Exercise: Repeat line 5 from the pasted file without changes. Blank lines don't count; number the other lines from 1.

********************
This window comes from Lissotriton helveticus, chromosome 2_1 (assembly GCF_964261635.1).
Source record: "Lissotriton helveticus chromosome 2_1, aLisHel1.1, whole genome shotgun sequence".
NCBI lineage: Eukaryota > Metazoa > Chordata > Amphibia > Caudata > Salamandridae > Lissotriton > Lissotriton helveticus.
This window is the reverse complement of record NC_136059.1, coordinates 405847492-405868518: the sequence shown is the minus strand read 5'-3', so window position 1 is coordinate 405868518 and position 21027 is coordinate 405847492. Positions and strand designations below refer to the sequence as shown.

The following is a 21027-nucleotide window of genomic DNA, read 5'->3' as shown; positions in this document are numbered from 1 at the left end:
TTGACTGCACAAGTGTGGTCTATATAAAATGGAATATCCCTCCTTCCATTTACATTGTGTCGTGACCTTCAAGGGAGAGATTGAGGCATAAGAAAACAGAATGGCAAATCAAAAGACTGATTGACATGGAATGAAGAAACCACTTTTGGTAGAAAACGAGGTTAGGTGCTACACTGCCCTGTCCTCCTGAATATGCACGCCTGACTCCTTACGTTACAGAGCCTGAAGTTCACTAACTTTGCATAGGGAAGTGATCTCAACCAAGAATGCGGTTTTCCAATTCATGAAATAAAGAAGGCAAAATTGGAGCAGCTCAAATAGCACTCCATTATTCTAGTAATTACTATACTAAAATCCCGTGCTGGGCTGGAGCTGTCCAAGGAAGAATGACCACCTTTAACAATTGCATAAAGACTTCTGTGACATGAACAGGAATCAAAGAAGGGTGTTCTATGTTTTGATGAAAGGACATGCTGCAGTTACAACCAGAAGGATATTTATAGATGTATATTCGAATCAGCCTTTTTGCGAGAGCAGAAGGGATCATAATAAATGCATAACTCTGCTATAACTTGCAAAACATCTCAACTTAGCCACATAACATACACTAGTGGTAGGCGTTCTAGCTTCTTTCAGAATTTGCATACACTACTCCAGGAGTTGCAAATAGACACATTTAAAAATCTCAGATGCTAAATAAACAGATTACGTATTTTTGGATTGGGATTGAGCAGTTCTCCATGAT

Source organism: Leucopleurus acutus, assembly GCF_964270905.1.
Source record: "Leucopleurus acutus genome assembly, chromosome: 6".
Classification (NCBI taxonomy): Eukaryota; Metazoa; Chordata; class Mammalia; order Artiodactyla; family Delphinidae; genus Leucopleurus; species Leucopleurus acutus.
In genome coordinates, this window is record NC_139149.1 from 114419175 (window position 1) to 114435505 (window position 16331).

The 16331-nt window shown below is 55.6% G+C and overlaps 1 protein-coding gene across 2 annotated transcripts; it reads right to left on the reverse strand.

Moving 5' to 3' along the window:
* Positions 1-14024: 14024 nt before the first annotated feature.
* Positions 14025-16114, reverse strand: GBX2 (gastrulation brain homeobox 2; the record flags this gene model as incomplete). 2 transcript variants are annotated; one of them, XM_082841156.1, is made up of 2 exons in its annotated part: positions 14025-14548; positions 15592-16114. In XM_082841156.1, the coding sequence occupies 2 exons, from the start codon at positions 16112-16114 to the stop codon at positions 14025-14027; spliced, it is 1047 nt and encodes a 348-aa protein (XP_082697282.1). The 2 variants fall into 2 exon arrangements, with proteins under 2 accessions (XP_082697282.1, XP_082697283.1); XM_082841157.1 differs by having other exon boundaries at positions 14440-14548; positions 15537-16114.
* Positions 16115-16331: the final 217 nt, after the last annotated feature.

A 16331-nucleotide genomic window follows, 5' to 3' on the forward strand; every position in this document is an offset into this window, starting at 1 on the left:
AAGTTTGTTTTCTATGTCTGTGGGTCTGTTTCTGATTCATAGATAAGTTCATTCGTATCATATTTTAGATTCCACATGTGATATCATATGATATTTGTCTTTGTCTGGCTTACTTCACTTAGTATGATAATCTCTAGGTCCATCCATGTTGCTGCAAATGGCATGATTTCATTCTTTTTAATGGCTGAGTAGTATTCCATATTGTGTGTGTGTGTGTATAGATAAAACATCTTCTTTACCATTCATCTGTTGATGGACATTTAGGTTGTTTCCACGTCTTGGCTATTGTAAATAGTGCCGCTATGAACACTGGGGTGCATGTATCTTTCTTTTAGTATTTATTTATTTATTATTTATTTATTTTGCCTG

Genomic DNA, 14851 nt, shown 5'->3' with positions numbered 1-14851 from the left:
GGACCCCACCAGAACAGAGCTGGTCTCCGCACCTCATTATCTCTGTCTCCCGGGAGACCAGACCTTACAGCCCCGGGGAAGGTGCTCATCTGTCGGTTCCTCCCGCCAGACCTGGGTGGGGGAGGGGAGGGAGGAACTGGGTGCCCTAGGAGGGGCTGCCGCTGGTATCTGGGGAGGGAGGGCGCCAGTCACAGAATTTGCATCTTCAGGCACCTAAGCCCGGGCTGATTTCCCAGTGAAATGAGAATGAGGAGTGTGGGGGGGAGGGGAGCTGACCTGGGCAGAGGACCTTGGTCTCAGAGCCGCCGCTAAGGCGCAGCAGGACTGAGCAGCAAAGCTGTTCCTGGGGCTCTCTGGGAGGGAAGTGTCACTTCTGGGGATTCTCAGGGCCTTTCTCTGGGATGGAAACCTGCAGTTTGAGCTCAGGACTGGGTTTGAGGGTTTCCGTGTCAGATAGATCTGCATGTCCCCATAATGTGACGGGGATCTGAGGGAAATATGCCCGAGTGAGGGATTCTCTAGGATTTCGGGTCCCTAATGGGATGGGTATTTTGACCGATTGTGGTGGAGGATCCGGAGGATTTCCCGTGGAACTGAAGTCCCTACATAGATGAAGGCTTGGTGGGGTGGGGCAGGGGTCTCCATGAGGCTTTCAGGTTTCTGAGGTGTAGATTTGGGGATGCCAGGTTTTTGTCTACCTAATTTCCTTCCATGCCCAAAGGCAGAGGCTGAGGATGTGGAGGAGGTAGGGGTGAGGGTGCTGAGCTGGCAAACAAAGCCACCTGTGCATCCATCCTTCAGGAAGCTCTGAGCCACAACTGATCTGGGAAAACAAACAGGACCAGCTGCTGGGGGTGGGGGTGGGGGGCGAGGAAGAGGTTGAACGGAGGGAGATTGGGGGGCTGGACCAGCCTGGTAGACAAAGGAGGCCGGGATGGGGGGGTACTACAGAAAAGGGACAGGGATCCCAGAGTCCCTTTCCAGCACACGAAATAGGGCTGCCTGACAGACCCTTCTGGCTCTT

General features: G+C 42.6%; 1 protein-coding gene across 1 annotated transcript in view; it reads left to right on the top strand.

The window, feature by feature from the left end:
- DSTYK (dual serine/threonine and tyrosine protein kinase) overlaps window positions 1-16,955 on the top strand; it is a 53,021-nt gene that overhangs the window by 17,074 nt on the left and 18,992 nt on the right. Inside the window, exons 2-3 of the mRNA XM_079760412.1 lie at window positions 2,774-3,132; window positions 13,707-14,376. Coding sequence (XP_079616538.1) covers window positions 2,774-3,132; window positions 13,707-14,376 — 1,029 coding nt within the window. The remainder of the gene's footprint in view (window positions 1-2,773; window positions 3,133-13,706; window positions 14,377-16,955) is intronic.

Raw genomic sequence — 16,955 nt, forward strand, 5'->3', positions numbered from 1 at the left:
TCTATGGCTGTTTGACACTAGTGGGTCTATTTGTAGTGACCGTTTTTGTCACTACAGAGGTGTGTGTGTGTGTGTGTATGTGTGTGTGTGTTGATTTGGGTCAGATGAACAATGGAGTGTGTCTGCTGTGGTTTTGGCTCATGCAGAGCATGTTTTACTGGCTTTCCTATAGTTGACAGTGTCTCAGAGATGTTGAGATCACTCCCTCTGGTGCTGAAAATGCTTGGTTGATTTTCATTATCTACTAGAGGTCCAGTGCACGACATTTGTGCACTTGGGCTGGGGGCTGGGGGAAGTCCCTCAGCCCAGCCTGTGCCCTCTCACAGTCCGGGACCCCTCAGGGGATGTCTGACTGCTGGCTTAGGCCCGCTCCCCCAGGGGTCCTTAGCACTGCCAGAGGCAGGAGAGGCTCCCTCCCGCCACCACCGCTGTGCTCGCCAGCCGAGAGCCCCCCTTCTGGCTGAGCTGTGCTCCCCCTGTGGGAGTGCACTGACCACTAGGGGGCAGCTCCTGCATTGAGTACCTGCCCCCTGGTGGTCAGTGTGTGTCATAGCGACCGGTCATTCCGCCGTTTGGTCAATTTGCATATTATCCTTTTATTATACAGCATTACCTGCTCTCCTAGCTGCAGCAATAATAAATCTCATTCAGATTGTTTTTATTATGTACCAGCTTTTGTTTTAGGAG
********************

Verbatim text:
The following is a 21027-nucleotide window of genomic DNA, read 5'->3' as shown; positions in this document are numbered from 1 at the left end: